September 12:  A federal judge for the US District Court for the Southern District of California scaled back a putative class action against The Hershey Co. saying the plaintiff did not show lead or cadmium levels in the company’s chocolate products “create an unreasonable safety hazard”, but the judge allowed the plaintiff claims seeking an injunction for Hershey to disclose the presence of the heavy metals.  The judge said the plaintiff’s suit failed to plead a duty to disclose, so the court granted Hershey’s motion to dismiss claims related to the alleged omission under California’s Consumer Legal Remedies Act. The court also concluded that the plaintiff failed to raise a viable claim for breach of implied warranty.  More information can be found here.

California Senate Passes Bill to Ban Certain Food Ingredients
September 13: The California Food Safety Act (AB418), which was passed by the State Assembly on May 15th, was passed by the State Senate.  AB418 seeks to ban harmful food additives already prohibited in the European Union.  The State Assembly version of AB418 bans Brominated vegetable oil, Potassium bromate, Propylparaben, titanium dioxide, and Red dye No. 3 from food. The State Senate bill took titanium dioxide off the banned list.  The fine for a first-time violation of the new law is $5,000, with each subsequent violation going to $10,000.  If the State Assembly concurs with the State Senate bill, the bill will then go to the Governor for signature.  More information can be found here.

New FDA Administrator Gets to Work
September 26:  On his first day as the FDA’s Deputy Commission for Human Foods, Jim Jones sent a letter to colleagues outlining his vision for transforming the agency into a single program that embraces coordination, prevention, and response activities.  He will be seeking ways to work more effectively with stakeholders to accomplish shared goals for a safer and more nutritious food supply.  More information can be found here.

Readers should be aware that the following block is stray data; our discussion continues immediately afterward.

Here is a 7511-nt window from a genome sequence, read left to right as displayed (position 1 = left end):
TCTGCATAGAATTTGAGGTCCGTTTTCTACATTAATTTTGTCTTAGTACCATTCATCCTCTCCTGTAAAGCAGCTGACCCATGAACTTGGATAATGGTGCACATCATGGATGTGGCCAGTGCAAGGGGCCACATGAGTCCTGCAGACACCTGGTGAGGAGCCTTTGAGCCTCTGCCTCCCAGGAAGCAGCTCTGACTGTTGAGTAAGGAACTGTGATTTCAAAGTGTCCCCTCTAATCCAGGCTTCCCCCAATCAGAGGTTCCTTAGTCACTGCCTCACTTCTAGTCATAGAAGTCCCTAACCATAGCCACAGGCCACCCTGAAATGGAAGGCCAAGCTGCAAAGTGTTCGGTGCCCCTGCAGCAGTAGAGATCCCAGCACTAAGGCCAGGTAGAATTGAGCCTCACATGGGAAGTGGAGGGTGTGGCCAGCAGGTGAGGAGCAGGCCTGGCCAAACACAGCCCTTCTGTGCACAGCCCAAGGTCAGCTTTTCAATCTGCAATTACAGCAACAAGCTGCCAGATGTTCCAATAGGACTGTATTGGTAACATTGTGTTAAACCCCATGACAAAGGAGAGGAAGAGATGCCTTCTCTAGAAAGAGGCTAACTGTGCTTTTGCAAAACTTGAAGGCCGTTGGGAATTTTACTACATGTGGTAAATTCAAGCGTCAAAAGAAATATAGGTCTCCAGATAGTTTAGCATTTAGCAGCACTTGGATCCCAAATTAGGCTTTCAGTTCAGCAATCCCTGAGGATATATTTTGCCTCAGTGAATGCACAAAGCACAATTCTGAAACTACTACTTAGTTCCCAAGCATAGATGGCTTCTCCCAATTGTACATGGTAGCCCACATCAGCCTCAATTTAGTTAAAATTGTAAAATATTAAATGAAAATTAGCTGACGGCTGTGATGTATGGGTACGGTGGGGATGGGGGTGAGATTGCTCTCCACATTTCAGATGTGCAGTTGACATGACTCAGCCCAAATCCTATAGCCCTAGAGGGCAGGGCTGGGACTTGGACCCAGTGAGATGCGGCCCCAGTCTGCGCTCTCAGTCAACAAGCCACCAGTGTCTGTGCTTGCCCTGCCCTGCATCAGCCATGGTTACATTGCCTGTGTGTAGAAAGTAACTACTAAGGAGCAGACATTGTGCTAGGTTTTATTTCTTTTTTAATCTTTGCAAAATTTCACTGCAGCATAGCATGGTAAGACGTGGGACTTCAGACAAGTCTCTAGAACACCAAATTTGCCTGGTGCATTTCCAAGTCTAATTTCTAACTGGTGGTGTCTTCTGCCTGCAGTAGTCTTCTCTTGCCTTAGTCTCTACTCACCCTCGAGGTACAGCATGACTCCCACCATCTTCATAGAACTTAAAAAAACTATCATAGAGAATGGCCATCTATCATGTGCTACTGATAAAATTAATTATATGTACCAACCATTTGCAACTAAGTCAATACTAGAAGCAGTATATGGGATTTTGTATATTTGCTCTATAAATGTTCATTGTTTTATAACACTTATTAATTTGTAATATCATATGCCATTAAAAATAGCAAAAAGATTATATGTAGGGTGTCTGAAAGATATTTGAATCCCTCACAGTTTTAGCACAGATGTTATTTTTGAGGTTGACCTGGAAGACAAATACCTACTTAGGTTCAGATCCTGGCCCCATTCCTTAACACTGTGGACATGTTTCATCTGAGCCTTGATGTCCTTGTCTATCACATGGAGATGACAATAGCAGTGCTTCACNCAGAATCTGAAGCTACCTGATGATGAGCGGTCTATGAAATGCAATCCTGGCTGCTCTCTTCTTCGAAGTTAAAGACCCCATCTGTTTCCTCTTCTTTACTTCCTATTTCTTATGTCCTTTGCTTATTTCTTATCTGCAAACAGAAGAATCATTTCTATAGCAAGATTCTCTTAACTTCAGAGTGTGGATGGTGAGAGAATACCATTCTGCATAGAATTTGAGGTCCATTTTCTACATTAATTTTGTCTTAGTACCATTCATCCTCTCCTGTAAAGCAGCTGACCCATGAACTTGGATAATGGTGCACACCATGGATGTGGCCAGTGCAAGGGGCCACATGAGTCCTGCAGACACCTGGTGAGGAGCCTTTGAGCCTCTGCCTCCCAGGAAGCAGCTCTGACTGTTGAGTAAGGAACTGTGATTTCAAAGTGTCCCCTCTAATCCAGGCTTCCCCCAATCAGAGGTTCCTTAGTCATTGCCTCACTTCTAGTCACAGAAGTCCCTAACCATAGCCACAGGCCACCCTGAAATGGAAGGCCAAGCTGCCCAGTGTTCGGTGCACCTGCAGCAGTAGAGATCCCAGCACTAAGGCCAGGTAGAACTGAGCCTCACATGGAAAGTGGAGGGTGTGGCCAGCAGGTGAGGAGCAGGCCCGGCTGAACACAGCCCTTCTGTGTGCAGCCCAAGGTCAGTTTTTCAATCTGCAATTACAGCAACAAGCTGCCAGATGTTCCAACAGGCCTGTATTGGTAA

Country Crock Class Suit Advances
September 27:  A proposed class suit was filed against Upfield US Inc.’s “Country Crock Plant Butter with Almond Oil” spread alleging that the label overstates the amount of almond oil in the plant-based spread.  The plaintiff alleged she was persuaded to by the product based on the almond oil representation and pictures of almonds on the container.  A judge for the U.S. District Court for the Southern District of New York allowed the action to proceed saying the words and images on the front of the container tell a reasonable consumer that the plant butter is made of almond oil. The judge dismissed the plaintiff’s breach of warranty, common-law fraud, and unjust enrichment claims.

Ancient Brands Avoids False-Ad Lawsuit Over Bone Broth Protein
September 27:  A judge for the U.S. District Court for the Northern District of New York said that bone broth consumers can’t sue Ancient Brands LLC for allegedly overstating the protein content of the product because federal food labeling law preempts their claims.  The plaintiffs alleged that the bone broth powders’ front label says “20g Protein,” and the nutrition facts panel says there are 20 grams of protein per serving.  The court said the plaintiffs’ contention that Ancient Grains should have used the corrected protein calculation is beyond what is required by the FDCA, and therefore expressly preempted because the law bars state requirements that aren’t “identical” to federal ones.  The plaintiffs were given 60 days to file an amended complaint.  More information can be found here.

Crafted Brand Sued Over Cocktail Mixers “No Preservatives” Label
September 28:  A proposed class suit was filed against Crafted Brand Co. alleging it deceptively markets Mai Tai and Pina Colada cocktail mixers as having no preservatives in the U.S. District Court for Southern California.  The plaintiff alleges that Crafted’s labeling is false because the products contain citric acid which is a common preservative.  A copy of the complaint can be found here.

Wendy’s and McDonalds Avoid False Advertising Lawsuit
October 3:  Wendy’s International LLC and McDonald’s Corp avoided a lawsuit alleging their ads make burgers look bigger than they are.  Lead Plaintiff, Justin Chimienti, alleged in a proposed class lawsuit that the eateries exaggerate the size of the burger patties in their ads by using uncooked meat which shrinks by about 25% when cooked.  The U.S. District Court for the Eastern District of New York said the ads were not misleading.  In addition, Chimienti failed to show he was financially harmed by the fast-food ads.  More information can be found here.

This Regulatory Update covers information from September 2023. Please contact Paul Benson, Taylor Fritsch, or Leah Ziemba for additional information on regulatory issues that may affect your business. For access to articles and resources from our Premium Member law firm, Michael Best & Friedrich, visit